One may justifiably ask how this kind of repression is even possible in a liberal system, especially as it is applied in quite different intensity to oppositional actors from the left and the right. Why could the Conservative-Subversive Action not do the same as the Subversive Action before 1968? Why did the Identitarian Movement encounter different conditions than the APO since 1968, despite being not nearly as radical? The answer is simple: because it is no longer 1968 but after 1968. Liberalism has since then taken a decisively more political turn, and that was due to the ’68 movement itself. Concerning the political right the (left-) liberal state after 1968 was no longer permissive but repressive, and quite in the sense of Herbert Marcuse. In Marcuse’s famous essay on “repressive tolerance” [Repressive Toleranz in 1968. Eine Enzyklopädie, Suhrkamp-Verlag, Frankfurt/Main 2004, p.143–164] he politically charges liberalism using rhetorical sleights of hand: there should no longer be indiscriminate tolerance, instead tolerance is only possible where it serves the cause of progress, so certainly not on the right. The system’s contemporary tolerance would be “repressive” because it did not distinguish between “progressive” and “reactionary” actors. That would be due to a total context of delusion [Verblendungszusammenhang] of classical liberals, their inability to think “out of the box,” thereby enabling opposition against the liberal authorities themselves. Today’s fully internalized slogan “no tolerance for intolerance” is the quintessence of Marcuse’s essay. Of course the ’68 movement did not have quite an easy job either and also encountered resistance, but it was much clumsier and less political. Moreover, in 1968 there already were metapolitical supporters among the establishment, whether in the media (“Der Spiegel” etc.) or in certain parts of the professorate (“Frankfurt School” and many others). Today and on the opposite side that is not even remotely the case.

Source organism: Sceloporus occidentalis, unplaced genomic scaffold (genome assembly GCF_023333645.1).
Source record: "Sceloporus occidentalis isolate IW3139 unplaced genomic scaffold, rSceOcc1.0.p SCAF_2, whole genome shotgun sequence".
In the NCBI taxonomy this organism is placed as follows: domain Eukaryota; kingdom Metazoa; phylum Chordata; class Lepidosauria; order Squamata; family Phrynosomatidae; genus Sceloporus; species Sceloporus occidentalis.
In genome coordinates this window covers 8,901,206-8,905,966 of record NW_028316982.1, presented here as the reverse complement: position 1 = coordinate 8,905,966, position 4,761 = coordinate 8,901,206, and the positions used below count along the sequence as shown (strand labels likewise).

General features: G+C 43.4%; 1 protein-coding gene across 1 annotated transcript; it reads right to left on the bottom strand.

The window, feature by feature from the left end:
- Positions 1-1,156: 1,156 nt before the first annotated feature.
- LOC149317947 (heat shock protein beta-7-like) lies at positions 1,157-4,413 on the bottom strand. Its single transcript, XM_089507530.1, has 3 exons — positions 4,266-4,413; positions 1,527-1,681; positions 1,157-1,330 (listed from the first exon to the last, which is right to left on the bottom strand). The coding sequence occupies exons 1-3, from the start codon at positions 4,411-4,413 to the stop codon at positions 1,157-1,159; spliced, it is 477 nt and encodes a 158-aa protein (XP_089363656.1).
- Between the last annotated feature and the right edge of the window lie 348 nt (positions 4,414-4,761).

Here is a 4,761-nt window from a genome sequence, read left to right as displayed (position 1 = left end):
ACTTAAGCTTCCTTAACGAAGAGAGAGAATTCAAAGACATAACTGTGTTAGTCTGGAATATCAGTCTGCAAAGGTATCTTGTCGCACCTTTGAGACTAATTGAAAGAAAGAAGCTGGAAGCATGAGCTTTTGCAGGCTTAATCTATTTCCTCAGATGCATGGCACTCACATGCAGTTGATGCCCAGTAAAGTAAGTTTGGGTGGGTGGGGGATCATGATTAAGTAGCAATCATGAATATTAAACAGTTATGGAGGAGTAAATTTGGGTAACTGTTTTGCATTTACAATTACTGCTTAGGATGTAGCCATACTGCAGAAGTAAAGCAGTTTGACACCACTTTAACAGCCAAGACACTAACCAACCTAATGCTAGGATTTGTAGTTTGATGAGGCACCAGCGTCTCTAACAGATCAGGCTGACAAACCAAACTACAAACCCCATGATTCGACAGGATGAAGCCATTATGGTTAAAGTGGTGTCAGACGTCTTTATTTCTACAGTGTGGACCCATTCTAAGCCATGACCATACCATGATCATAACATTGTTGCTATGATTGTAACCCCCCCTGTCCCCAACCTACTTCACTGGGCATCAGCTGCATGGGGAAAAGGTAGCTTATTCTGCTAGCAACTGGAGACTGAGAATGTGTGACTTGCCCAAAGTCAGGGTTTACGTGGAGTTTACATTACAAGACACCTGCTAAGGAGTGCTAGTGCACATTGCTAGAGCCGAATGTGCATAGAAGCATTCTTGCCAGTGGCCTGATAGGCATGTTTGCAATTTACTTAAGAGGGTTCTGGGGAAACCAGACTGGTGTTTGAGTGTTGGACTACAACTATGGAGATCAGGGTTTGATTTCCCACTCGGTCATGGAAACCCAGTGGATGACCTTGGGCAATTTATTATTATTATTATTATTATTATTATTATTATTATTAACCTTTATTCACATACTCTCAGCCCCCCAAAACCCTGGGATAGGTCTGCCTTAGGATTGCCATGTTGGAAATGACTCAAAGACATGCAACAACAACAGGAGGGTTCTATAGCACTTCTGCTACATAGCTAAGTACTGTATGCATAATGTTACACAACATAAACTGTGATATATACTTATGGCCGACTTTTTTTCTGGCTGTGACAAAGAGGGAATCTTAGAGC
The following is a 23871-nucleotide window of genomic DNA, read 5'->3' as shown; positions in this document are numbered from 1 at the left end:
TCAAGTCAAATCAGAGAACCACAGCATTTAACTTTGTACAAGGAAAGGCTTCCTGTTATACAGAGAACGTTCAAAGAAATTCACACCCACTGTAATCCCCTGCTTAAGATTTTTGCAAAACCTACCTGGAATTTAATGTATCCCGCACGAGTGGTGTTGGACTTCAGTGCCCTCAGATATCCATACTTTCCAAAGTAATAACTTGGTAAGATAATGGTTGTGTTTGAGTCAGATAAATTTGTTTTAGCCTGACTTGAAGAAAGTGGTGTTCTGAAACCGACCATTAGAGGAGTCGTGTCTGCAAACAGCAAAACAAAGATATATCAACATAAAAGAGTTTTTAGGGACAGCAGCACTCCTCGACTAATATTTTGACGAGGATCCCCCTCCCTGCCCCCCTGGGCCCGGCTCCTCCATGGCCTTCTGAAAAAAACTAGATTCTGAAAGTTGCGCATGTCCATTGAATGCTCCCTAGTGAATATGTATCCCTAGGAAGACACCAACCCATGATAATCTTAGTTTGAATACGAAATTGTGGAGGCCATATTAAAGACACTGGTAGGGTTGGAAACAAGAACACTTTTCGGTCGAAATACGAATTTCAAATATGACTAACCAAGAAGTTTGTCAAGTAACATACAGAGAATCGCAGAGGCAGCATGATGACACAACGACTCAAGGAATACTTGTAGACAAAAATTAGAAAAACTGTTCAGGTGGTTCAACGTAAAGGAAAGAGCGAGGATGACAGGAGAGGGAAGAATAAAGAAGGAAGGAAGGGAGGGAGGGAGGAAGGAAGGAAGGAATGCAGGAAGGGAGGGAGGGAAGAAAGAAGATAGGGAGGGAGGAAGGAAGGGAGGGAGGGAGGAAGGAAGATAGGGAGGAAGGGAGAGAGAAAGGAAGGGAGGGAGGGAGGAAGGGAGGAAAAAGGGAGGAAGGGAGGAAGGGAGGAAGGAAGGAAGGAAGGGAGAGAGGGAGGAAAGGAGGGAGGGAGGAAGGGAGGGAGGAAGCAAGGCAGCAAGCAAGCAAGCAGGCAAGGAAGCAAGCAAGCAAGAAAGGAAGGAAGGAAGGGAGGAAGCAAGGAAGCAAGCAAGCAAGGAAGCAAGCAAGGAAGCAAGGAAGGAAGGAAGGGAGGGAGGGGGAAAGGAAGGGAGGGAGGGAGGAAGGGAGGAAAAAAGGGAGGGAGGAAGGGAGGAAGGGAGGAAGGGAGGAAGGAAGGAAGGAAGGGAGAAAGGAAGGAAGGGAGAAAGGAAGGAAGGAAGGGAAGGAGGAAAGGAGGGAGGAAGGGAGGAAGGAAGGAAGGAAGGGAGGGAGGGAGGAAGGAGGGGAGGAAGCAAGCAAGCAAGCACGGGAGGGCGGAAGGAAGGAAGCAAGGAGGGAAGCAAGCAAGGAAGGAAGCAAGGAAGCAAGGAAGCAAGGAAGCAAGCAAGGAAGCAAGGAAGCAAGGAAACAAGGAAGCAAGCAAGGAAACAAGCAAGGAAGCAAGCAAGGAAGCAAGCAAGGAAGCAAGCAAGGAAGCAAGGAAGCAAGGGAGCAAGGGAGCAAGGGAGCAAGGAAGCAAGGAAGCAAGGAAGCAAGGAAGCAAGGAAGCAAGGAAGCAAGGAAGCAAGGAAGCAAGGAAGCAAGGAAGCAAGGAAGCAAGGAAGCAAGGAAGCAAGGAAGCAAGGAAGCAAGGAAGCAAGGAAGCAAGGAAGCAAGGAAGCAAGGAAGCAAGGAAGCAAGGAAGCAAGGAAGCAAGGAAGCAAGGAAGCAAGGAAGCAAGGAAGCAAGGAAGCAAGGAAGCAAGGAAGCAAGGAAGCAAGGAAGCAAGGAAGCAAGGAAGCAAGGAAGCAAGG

Now there remains the doctrine of resistance by Sharp and Popović, the “politics of nonviolent action” which has enabled quite a few liberal revolutions in emerging countries. But whoever thinks that this method is only what it claims to be probably also thinks that Mark Zuckerberg has built Facebook by himself. The Popović approach requires at least two preconditions which are missing from right-wing opposition in the West. On one hand there are no “philanthropic” billionaire backers eliminating financial difficulties, which is no small thing. On the other hand Western-based opposition movements have a metapolitical basis and real political support on the highest level: the NGOs and governments of the West. No right-wing anti-globalist movement can boast such support. There is no non-Western actor supporting patriotic opposition in the West. For us there is no “hinterland.” The front goes right through the middle – it is everywhere.
As inelegant as the method of repression may be, it works. Perhaps it is a matter of mentality that it works especially well in the FRG and Austria, slightly less so in France. What among Germans is a pronounced desire for conformism up to self-abnegation and self-deception, corresponds among Austrians to a deep-seated deference to authority and a quite fundamental need for peace and comfort. And with that the dream to make the “silent majority” comprehensively politically aware becomes exceedingly dubious.